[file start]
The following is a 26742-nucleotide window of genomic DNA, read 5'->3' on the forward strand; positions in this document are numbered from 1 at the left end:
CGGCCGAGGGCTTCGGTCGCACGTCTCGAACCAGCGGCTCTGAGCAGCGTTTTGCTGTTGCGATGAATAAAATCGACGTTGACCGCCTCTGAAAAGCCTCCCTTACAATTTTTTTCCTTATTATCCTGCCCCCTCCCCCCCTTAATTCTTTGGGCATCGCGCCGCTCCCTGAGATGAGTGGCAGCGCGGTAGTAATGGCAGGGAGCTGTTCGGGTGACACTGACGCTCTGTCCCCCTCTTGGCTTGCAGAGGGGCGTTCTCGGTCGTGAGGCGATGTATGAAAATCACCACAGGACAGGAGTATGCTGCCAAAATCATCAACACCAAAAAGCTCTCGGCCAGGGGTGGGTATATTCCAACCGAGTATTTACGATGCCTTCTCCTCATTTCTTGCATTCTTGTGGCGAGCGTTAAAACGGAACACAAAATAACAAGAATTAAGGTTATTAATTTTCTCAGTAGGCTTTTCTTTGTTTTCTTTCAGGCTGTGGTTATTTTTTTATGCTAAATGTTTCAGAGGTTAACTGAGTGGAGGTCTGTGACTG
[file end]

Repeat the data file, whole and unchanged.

The following is a 26742-nucleotide window of genomic DNA, read 5'->3' on the forward strand; positions in this document are numbered from 1 at the left end:
CGGCCGAGGGCTTCGGTCGCACGTCTCGAACCAGCGGCTCTGAGCAGCGTTTTGCTGTTGCGATGAATAAAATCGACGTTGACCGCCTCTGAAAAGCCTCCCTTACAATTTTTTTCCTTATTATCCTGCCCCCTCCCCCCCTTAATTCTTTGGGCATCGCGCCGCTCCCTGAGATGAGTGGCAGCGCGGTAGTAATGGCAGGGAGCTGTTCGGGTGACACTGACGCTCTGTCCCCCTCTTGGCTTGCAGAGGGGCGTTCTCGGTCGTGAGGCGATGTATGAAAATCACCACAGGACAGGAGTATGCTGCCAAAATCATCAACACCAAAAAGCTCTCGGCCAGGGGTGGGTATATTCCAACCGAGTATTTACGATGCCTTCTCCTCATTTCTTGCATTCTTGTGGCGAGCGTTAAAACGGAACACAAAATAACAAGAATTAAGGTTATTAATTTTCTCAGTAGGCTTTTCTTTGTTTTCTTTCAGGCTGTGGTTATTTTTTTATGCTAAATGTTTCAGAGGTTAACTGAGTGGAGGTCTGTGACTG